MATHA GRAHAM DANCE COMPANY Program C
February 27, 2017
The Martha Graham Dance Company presented Sacred/
Profane at the Joyce In Februrary. Curated by Graham dancer and artistic director, Janet Eilber, this
season comprised three distinctive programs integrating Graham’s repertoire and works by
four renowned choreographers: Pontus Lidberg, Nacho Duato, Sidi Larbi Cherkaoui, and
Program “C” included the second act of Graham’s
Clytemnestra, Maple Leaf Rag, her last complete work, and two world premières: I used to love you,
choreographed by Annie-B Parson, and Mosaic by Sidi Larbi Cherkaoui.
Graham’s only full-evening work, Clytemnestra, displayed her aesthetic foundations in
sculptural drama. Dating from 1958, costume designs by Graham and Helen McGehee
remain astounding, in symbiosis with Isamu Noguchi’s iconic sets and Halim El-Dabh’s
dissonant musical composition. Evoking the bi-dimensional world of L'après-midi d’un faune, the
company revived the Greek tragedy of Agamemnon’s wife.
programming, Eilber offered an upbeat introduction to the evening’s works with ample
references to facilitate the audience’s appreciation of the historic innovations of the
company’s founder. Likewise, Eilber explained the process of commissioning choreographer
and director Annie-B Parson to take footage of Graham’s 1941 Punch and The Judy and
“reimagine” the original comedy.
Dividing past and present, Parson reconstructed Graham’s
choreographic work and filmed sections through the lens of contemporary parody. Three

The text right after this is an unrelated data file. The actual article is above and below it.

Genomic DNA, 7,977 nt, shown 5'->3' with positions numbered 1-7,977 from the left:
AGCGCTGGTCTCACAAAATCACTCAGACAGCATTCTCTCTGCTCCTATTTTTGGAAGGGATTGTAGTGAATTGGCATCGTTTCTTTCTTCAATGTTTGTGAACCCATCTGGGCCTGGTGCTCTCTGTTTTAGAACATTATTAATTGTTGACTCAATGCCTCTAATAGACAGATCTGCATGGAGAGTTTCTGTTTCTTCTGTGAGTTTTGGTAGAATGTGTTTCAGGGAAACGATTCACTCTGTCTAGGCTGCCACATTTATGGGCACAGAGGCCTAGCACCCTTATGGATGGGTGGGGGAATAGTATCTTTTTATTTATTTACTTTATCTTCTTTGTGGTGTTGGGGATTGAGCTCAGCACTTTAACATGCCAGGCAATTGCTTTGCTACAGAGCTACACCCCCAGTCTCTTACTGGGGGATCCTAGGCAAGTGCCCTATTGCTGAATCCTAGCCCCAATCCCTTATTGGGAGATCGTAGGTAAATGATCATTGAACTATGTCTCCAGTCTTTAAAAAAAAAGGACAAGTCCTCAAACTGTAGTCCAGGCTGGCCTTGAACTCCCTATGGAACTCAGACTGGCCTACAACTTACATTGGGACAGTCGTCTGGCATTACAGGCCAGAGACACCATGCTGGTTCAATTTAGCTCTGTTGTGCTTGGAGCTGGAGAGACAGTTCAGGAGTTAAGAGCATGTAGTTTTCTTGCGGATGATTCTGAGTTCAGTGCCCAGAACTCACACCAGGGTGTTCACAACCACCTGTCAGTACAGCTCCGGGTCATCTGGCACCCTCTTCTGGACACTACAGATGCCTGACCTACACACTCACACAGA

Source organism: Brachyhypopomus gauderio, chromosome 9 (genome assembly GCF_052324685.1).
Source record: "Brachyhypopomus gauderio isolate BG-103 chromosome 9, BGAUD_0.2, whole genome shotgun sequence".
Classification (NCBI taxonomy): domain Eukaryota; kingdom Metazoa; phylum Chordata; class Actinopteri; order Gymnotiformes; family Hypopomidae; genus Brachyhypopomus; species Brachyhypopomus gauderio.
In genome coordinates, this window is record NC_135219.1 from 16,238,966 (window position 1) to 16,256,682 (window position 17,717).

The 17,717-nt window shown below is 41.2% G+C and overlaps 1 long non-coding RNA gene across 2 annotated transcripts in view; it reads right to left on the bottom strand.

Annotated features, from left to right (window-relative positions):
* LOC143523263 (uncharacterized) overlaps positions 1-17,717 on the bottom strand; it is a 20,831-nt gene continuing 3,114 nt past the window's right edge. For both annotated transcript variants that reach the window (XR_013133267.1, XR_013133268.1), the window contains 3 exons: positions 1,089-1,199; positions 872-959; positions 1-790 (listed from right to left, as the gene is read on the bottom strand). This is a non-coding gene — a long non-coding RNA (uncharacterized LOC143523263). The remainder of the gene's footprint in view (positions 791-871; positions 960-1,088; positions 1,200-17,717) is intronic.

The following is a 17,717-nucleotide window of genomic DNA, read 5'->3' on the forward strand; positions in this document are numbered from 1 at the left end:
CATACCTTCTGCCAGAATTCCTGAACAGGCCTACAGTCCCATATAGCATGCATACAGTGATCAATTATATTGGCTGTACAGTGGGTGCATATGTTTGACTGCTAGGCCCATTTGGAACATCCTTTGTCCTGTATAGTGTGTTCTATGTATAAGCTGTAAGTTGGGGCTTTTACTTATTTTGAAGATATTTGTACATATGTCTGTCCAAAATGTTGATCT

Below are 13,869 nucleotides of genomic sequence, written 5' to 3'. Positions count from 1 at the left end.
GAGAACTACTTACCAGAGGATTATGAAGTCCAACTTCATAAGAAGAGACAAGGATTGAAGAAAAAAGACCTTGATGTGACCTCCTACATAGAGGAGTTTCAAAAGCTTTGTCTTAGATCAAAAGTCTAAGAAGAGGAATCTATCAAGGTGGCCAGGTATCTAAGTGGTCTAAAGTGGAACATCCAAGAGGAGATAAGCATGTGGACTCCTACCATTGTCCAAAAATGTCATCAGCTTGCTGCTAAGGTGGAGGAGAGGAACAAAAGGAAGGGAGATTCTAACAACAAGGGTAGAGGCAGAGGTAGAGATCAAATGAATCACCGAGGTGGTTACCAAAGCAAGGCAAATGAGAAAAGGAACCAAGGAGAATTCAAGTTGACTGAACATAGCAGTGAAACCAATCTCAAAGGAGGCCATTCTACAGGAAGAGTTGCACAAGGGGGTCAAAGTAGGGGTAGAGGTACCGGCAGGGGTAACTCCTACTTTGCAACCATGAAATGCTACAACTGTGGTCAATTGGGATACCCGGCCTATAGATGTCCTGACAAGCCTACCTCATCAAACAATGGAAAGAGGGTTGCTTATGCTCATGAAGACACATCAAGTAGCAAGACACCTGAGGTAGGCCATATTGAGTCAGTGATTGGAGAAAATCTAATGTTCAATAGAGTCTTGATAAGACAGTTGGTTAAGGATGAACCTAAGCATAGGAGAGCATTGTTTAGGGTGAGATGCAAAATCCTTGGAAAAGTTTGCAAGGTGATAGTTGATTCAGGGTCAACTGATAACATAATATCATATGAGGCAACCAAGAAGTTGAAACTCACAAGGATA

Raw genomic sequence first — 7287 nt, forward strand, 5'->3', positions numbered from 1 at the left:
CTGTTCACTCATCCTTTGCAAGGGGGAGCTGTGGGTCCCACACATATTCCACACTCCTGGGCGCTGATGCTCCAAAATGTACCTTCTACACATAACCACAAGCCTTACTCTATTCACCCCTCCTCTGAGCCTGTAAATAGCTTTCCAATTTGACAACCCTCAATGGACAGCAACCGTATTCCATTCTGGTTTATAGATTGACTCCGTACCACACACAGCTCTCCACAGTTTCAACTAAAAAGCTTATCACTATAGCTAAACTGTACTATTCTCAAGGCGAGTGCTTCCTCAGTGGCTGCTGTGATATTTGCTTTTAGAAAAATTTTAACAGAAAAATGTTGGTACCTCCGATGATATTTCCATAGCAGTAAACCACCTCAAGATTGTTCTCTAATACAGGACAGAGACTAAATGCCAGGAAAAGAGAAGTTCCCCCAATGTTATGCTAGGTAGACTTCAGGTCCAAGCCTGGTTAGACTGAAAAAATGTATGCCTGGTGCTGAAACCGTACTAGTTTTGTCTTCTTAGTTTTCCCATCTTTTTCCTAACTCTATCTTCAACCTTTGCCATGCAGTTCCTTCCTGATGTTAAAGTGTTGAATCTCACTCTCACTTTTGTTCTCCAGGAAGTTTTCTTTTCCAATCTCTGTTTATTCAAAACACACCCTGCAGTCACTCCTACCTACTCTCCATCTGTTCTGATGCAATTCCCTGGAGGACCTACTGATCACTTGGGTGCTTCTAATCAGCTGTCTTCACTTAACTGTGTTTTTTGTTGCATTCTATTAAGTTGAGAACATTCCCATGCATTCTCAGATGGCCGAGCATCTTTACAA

dancers dressed in bright colored pleated dresses intertwined movement on rolling chairs with
text written by Will Eno, both integrated with microphones held by stands placed at the
proscenium. The upstage area hosted a projector and screen showing Graham’s
choreography footage, a rollaway bed, and dancers dressed in gray costumes representing the
characters in the film. Although entertaining for some, the blunt contrast came across as
irreverent to seasoned patrons.
In a swirl of earthy-toned silhouettes against backlight, nine dancers embodied Mosaic.
Making a statement of unity within diversity, Sidi Larbi Cherkaoui’s choreography
amalgamated Middle-Eastern melodies by Felix Buxton with body paint designs, reaffirming
the concept of bonding with straps wrapped around the dancer’s arms.
The dancers gave life
to a malleable tree of lacing gestures repeatedly dispersing and returning to a vibrant
collective cluster. Absorbing the dim space through boundless flow of contemporary
movement, Cherkaoui’s discourse evidenced the connecting thread of Martha Graham’s
technique through the evolution of modern dance.
Celebrating the light-hearted side of the
American dance pioneer, Maple Leaf Rag, premiered in 1990, featured the full company
showcasing Graham’s technique, vocabulary, and aesthetic in a minimalistic and witty wink to
her memory. From the point of departure of a female dancer sitting on a pliable long barre
placed at the center of the naked stage, the work proceeded in crescendo with dancers
gathering to dance on and around the barre, briefly interrupted by a single dancer drawing a
twirling line across the stage through a series of tilted turns, or the whole company passing by
in prancing cavalcades.
The evening closed evoking Martha Graham’s immortal signature
image represented in a dark vacuum. A single spotlight delicately showered lead dancer PeiJu
Chien-Pott dressed in a long, plain, white dress, drifting through time in reserved plasticity.
EYE ON THE ARTS, NY 00 Gabriela Estrada